This study points out similarities and differences between the above two studies. Both studies have related topics but the authors are different. Both studies show that harsh parenting contributes to poor regulation of emotions and aggression in children.
The main goal of choosing these topics is to learn more on children psychology. I love working with children and I have noted that children have different personalities and emotions. Considering all other factors remain constant, their character or personality differs depending on parenting styles. As a result, I developed an interest to learn more on psychology of children. Usually a person’s character is majorly determined by immediate social environment. In addition, I want to offer academic, social and emotional assistance to children.
Being in psychology profession, these studies help in creating of awareness of issues related to harsh parenting. In addition, the studies establish the relationship between parenting and personality of a child as well as decisions they make in life. As a result, I will be able to share the knowledge, experience and ability with parents to enhance proper parenting.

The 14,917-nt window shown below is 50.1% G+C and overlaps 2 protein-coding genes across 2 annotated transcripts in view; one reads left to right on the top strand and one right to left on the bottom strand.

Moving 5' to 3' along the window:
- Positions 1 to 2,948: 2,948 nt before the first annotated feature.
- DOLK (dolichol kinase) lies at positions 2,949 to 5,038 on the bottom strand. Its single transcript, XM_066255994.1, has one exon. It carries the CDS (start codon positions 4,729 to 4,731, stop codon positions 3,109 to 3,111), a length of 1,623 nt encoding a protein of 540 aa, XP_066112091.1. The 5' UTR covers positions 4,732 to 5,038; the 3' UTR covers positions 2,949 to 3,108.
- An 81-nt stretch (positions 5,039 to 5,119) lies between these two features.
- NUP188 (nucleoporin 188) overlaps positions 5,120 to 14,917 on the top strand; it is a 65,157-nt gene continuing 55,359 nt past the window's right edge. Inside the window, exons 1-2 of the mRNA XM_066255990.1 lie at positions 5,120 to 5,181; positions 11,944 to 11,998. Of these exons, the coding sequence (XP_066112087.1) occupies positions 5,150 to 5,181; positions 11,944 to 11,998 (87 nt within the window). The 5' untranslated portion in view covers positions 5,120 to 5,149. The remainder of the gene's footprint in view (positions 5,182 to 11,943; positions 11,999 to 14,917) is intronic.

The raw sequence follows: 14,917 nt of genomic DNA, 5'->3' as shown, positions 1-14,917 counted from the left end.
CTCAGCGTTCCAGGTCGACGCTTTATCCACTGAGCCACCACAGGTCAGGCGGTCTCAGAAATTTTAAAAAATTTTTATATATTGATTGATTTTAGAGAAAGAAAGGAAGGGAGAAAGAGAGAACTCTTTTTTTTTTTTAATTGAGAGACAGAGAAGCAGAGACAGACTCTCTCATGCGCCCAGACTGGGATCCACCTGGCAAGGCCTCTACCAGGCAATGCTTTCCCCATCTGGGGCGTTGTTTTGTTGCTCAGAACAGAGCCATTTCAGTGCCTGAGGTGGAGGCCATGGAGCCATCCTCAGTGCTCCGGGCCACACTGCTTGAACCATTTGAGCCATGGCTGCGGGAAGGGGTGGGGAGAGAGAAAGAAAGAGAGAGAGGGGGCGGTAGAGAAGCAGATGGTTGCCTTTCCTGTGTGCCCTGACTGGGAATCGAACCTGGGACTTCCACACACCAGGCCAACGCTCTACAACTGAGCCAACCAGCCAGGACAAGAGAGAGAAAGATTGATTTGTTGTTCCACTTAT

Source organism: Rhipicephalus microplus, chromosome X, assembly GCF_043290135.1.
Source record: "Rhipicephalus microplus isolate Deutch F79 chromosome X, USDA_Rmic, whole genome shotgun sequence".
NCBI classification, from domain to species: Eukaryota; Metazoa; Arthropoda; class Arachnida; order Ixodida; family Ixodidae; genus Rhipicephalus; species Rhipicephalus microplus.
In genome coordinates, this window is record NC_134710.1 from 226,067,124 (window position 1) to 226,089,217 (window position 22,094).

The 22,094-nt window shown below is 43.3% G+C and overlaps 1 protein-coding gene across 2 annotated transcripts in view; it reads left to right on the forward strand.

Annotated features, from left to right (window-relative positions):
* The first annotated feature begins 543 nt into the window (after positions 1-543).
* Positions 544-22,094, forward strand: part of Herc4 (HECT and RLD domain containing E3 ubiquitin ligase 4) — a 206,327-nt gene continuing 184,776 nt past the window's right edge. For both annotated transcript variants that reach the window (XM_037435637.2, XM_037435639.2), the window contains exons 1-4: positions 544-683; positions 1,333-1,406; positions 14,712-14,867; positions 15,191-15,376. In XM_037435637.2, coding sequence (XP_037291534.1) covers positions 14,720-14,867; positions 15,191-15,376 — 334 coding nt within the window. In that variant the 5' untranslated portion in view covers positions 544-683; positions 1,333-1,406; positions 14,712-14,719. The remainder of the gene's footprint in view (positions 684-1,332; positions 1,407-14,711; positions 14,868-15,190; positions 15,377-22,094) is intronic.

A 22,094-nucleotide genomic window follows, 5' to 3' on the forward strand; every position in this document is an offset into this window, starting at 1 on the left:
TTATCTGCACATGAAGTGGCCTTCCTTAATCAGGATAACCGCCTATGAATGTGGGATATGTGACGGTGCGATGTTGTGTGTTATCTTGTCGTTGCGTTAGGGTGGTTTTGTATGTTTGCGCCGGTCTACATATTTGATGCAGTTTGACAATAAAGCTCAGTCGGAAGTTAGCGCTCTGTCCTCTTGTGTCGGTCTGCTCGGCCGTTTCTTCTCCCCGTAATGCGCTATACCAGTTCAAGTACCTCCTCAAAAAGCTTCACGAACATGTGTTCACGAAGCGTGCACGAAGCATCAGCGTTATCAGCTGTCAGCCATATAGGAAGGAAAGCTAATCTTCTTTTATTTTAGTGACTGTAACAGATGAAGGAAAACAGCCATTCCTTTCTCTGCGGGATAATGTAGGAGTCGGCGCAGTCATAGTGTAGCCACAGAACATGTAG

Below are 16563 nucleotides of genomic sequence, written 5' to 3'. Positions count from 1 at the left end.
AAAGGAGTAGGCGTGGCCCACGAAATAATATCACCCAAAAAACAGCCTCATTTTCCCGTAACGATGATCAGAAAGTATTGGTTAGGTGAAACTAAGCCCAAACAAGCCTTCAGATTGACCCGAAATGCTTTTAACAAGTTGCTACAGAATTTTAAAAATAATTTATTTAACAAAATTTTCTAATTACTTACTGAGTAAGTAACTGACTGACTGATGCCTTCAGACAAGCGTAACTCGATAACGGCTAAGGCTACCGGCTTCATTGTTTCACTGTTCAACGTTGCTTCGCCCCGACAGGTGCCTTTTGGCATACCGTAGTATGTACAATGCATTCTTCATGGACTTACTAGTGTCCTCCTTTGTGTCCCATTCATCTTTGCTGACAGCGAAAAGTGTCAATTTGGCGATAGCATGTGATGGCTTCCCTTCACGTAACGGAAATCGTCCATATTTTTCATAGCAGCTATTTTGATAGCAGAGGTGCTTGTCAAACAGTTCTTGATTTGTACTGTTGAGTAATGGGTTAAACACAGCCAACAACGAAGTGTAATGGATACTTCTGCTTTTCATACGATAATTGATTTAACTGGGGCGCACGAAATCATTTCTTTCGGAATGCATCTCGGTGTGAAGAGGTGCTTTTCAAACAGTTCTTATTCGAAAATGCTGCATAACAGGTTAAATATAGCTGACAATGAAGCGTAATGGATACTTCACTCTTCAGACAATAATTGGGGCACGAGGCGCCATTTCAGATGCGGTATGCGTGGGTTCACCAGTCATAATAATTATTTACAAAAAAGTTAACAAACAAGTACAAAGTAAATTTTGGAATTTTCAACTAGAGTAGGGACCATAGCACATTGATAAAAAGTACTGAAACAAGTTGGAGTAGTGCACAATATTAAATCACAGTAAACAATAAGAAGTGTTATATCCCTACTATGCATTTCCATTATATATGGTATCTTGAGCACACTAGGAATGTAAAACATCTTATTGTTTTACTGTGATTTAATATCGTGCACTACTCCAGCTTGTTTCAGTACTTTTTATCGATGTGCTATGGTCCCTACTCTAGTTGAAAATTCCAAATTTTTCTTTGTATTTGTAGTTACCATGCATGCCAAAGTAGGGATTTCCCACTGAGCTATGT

Further, the studies provide information on models on development of support network for children with psychological problems resulting from harsh parenting. In addition, sharing the information with policy makers to make sure policies which protect the children are formulated and carried out.
Chang, Dodge and McBride sought to investigate how harsh parenting relates to emotion regulation and aggression. However Heidgerken, Hughes, Cavell and Wilson test the pathways through which parenting and social cognitive processes contribute to children’s aggression.
Definition of terms
Research study done by Chang and others gives a clear definition of terms. The study provides adequate characteristics of harsh which include yelling, name calling, aggression, overreaction and physical threats among others. The study is consists of abstract, introduction, method, measures, results, discussion and application in public policy. Opposed to the previous research, Heidgerken does not provide definition of terms. The study consists of abstract, introduction, methods of research, measures, results and discussion of findings.